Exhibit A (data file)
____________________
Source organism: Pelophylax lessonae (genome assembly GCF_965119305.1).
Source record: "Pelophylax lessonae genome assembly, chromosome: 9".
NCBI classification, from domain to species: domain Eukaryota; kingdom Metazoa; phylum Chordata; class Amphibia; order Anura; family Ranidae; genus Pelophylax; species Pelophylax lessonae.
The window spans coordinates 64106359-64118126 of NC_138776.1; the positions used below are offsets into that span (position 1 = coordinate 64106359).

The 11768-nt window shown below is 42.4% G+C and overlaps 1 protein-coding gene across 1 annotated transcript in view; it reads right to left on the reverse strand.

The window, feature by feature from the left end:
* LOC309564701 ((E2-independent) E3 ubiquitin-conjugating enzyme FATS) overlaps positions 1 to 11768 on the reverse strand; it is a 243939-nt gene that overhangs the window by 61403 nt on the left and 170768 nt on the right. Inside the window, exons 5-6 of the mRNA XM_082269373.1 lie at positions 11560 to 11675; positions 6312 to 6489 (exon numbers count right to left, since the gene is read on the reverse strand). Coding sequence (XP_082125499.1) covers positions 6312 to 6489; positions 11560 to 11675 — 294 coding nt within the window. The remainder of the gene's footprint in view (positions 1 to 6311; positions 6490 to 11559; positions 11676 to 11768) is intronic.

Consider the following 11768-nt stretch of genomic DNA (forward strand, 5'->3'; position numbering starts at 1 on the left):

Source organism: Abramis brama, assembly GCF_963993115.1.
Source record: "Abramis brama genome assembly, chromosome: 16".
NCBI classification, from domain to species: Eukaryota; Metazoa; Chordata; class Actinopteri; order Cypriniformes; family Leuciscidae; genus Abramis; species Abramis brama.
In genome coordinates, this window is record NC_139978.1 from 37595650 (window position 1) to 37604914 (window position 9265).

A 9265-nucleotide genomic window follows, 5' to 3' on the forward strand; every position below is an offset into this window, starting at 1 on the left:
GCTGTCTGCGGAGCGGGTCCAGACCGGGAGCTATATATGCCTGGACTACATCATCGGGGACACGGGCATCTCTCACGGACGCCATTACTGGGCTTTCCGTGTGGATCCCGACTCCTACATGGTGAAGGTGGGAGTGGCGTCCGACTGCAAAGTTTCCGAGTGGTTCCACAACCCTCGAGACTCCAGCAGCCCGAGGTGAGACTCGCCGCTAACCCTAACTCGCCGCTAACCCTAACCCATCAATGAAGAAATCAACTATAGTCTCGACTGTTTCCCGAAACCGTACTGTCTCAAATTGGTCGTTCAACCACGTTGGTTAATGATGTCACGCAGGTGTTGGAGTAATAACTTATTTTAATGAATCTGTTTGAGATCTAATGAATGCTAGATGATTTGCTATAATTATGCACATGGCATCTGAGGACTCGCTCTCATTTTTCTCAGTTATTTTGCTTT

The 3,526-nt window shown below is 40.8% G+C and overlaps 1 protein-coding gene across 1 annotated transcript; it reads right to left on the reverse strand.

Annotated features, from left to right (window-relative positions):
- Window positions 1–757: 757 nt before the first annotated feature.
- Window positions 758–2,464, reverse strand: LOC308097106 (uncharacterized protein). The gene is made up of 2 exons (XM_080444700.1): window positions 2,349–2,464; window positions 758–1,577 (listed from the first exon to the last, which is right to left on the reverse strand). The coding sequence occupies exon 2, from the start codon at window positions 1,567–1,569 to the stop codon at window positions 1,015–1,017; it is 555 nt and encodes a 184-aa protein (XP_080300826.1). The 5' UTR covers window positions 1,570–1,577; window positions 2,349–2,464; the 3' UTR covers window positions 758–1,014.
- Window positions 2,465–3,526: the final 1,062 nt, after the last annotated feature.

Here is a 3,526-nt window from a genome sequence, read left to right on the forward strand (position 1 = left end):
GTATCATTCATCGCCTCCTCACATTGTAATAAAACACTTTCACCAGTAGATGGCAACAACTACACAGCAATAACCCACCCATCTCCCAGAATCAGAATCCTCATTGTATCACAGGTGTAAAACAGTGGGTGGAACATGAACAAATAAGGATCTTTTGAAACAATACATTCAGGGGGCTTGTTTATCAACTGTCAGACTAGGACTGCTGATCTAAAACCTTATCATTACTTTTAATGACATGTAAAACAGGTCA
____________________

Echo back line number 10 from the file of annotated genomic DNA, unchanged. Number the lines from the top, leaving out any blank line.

Source record: "Abramis brama genome assembly, chromosome: 16".